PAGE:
Bake your own bread, eat from the vegetable garden and create your own energy: Ten years ago the autonomic trend was paramount among the ‘goat wool socks figurines’, and self-sufficiency seems to be essential due to constant rising prices. We spoke to Martini of Crookius about her organic urban farm and Nina from Wigdenes, who left the Netherlands with her husband to lead a completely independent life in Sweden.
Refueling, heating, shopping and paying rent: This is almost impossible for many income earners. Sky-high prices for gas and grain, among other things, are affecting consumers. So Martin and Nina are arguing for a more self-sufficient economy and society.
Martin Versigton, 46, owns a small farm in the middle of a residential area in Crookies, along with an urban farmer and his sister Ada. He grows more than 50 varieties of vegetables on an urban farm. Going to the supermarket is rare. “We can eat from our garden from May to February. I always have what I need. It motivates us to eat according to the season, which means we get the right nutrition right away. We also have eggs and meat. Chickens and meat from our pigs.”
Back to that
Martin and his sister sell groceries to the townspeople, who like to see where their food comes from, without going to the shops. According to him, there are more small-scale farms that sell directly to the customer. “I think it’s increasingly clear that scaling is cost effective and lowering costs, but it’s at the expense of other factors, such as the relationship between manufacturer and consumer, the engagement of both parties and the quality of the product.
“Sharing with others also creates opportunities for exchange so that we can help each other.”
It is also important for Martin to know where his food is coming from. “The best way is to produce it yourself. One drawback is that you are dependent on nature and you bear the risk of failed cultivation, but by doing so on a large scale, I get in touch with people who think that is important too. In addition, it is difficult for you to live self-sufficiently on your own, because you have little. Need. Then a whole pig is exaggerated. Sharing with others creates opportunities for exchange. In this way we can help each other. “
“People are doing this everywhere in North Holland. I expect more people to do this anyway. Industrial complex Tired of it, we do more for each other and for each other. “
‘Feel the Earth’
“Look for places where it’s already happening and connect with each other. Feel the earth. Of course a good plan is important, but it’s a big start. It takes a lot of time and attention to grow vegetables or fruits.”
Nina Alaris (43) and her husband from Wijdenes exchanged their busy lives in the Netherlands to live closer to nature. “We have already tried to live as self-sufficiently as possible with solar panels and a vegetable garden in the Netherlands. But due to daily obligations we have not been able to further expand our self-sufficiency. In Sweden we are moving one step further.”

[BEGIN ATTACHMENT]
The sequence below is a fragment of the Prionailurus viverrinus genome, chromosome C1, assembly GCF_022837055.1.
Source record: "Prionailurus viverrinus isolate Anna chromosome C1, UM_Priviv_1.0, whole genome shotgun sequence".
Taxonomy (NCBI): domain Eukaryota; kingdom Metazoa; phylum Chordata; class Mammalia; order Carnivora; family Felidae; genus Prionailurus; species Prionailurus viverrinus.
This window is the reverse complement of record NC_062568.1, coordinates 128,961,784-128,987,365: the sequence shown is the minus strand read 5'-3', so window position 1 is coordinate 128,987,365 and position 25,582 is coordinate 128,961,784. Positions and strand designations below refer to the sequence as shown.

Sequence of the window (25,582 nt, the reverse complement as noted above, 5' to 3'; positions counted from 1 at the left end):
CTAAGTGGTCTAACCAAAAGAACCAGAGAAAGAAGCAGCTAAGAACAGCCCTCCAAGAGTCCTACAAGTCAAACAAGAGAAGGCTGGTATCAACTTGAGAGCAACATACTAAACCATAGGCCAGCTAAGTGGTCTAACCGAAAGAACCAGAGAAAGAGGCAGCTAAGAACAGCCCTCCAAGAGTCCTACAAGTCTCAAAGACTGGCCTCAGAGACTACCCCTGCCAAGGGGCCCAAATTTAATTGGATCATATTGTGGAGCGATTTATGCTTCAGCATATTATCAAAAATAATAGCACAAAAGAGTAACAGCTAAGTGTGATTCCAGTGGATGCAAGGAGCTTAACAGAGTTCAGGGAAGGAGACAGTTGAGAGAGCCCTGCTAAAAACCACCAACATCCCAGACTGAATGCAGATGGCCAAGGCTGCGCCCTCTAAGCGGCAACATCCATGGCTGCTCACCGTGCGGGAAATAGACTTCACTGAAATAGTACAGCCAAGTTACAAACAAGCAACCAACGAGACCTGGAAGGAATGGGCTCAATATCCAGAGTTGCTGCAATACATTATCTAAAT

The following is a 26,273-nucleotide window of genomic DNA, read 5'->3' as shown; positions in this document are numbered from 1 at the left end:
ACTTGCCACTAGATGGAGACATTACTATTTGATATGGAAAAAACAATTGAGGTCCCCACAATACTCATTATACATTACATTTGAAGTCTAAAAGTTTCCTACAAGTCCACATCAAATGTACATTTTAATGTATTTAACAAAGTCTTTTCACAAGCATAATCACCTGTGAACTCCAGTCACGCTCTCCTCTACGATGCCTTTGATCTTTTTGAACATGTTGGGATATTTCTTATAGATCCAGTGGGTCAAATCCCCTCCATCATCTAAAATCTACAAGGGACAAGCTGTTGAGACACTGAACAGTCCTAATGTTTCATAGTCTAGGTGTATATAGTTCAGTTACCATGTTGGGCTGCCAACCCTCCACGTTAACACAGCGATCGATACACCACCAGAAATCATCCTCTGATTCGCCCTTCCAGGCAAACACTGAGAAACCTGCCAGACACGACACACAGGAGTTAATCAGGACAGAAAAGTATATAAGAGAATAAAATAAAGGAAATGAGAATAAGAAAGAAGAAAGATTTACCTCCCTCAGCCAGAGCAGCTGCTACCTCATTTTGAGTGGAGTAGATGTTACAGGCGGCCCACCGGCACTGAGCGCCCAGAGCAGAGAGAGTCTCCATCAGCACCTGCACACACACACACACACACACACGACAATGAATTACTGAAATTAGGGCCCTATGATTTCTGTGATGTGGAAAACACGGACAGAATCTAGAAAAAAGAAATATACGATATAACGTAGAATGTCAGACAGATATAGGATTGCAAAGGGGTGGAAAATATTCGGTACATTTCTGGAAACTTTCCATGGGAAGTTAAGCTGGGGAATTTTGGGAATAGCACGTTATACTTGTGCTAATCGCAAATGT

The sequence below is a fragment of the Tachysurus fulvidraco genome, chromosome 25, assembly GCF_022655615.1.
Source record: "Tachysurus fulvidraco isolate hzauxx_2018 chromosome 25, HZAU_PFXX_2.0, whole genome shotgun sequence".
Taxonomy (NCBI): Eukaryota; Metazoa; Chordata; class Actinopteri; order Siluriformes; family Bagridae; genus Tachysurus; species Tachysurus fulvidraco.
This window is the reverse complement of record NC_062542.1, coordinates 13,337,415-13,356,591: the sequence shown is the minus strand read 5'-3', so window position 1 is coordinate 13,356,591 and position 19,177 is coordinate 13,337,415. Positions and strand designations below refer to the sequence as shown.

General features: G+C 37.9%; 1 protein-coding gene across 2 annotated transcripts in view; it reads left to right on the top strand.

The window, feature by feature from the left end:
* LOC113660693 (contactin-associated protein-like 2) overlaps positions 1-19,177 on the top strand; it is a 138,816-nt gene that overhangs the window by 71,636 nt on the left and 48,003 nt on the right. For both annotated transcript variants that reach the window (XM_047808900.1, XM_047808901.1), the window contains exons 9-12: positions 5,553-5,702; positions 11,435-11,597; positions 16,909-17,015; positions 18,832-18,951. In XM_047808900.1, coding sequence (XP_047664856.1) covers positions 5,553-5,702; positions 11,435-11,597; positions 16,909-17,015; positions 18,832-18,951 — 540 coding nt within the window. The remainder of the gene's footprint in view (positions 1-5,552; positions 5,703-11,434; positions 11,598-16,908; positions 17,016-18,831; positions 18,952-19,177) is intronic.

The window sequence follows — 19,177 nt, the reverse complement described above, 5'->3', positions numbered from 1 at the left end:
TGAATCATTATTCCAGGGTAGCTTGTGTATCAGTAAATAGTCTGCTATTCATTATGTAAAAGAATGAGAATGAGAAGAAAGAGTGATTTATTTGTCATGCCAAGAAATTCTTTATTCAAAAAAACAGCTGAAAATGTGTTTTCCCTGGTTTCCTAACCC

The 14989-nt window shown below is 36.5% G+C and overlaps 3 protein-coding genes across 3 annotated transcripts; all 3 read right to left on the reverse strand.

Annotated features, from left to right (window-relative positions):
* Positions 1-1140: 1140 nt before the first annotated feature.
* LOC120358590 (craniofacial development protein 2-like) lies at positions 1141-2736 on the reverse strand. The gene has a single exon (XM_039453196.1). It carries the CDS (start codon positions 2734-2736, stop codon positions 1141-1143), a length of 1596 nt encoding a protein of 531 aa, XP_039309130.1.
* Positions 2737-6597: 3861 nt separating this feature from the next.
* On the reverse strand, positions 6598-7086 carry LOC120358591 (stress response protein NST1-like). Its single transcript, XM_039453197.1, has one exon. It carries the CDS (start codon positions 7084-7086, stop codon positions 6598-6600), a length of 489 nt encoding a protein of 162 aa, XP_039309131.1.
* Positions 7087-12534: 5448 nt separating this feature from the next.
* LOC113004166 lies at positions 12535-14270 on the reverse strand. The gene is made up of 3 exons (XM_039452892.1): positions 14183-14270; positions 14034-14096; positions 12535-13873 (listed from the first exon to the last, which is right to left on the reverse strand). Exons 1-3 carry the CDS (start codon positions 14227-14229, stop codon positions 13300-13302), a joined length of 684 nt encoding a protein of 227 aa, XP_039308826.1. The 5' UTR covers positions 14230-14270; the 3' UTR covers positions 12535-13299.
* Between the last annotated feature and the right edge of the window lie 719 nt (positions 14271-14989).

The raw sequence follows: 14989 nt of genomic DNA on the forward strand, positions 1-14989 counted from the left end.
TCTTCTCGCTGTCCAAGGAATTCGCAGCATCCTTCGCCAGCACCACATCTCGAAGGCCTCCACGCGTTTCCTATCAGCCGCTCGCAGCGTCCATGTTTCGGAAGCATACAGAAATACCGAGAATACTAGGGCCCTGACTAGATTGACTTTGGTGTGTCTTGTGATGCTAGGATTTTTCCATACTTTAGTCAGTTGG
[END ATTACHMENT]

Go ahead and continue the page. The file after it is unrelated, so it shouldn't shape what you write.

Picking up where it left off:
When she visited her father in her native New Zealand, she dreamed of living independently at the age of eighteen. “He had a big vegetable garden and we always ate from there. Then he would say: ‘Let’s go get food in the garden.’ It’s such an expression, I thought: I want it too.”
Be a little creative
By selling their house they have created a substantial buffer so that they can buy a house in Sweden and live without a mortgage. “We have now rented a house for three months to settle down. From here we will find a place we can fall in love with.”
Nina especially wants peace and quiet in Sweden. “We want to find a place far away from civilization, you do not have to drive up and down every little thing, you just have to be a little creative. This summer I will start to take in the woods and you can get a lot out of nature. We are five minutes walk from the forest, build another windmill for the garden. My husband dreams that our new home should be near a stream, and running water will stimulate energy. “
“You should not live like an Amish people. It’s about making choices. What’s important to you?”
According to Nina, self-sufficient life goes beyond a vegetable garden. “This is the attitude I do myself as much as possible. My husband is very humble and maintains the car and the house. I bake my bread and clean my clothes, balm, shampoo and face.”
But what if you have two left hands? “YouTube is our mate. Of course we can not do everything ourselves, but there are very simple exercises in it. Learn it yourself. Start with some sprouts or vegetable garden. Do not throw away broken clothes, but take the needle and thread with it or try to make a dress yourself. “
However, Nina certainly does not ban all modern technologies. “The new house will have a washing machine. You should not live like some kind of Amish people. It’s a matter of making choices. What’s important to you? Try to do something yourself, you can always hire people, but you can figure out how to do it yourself.”
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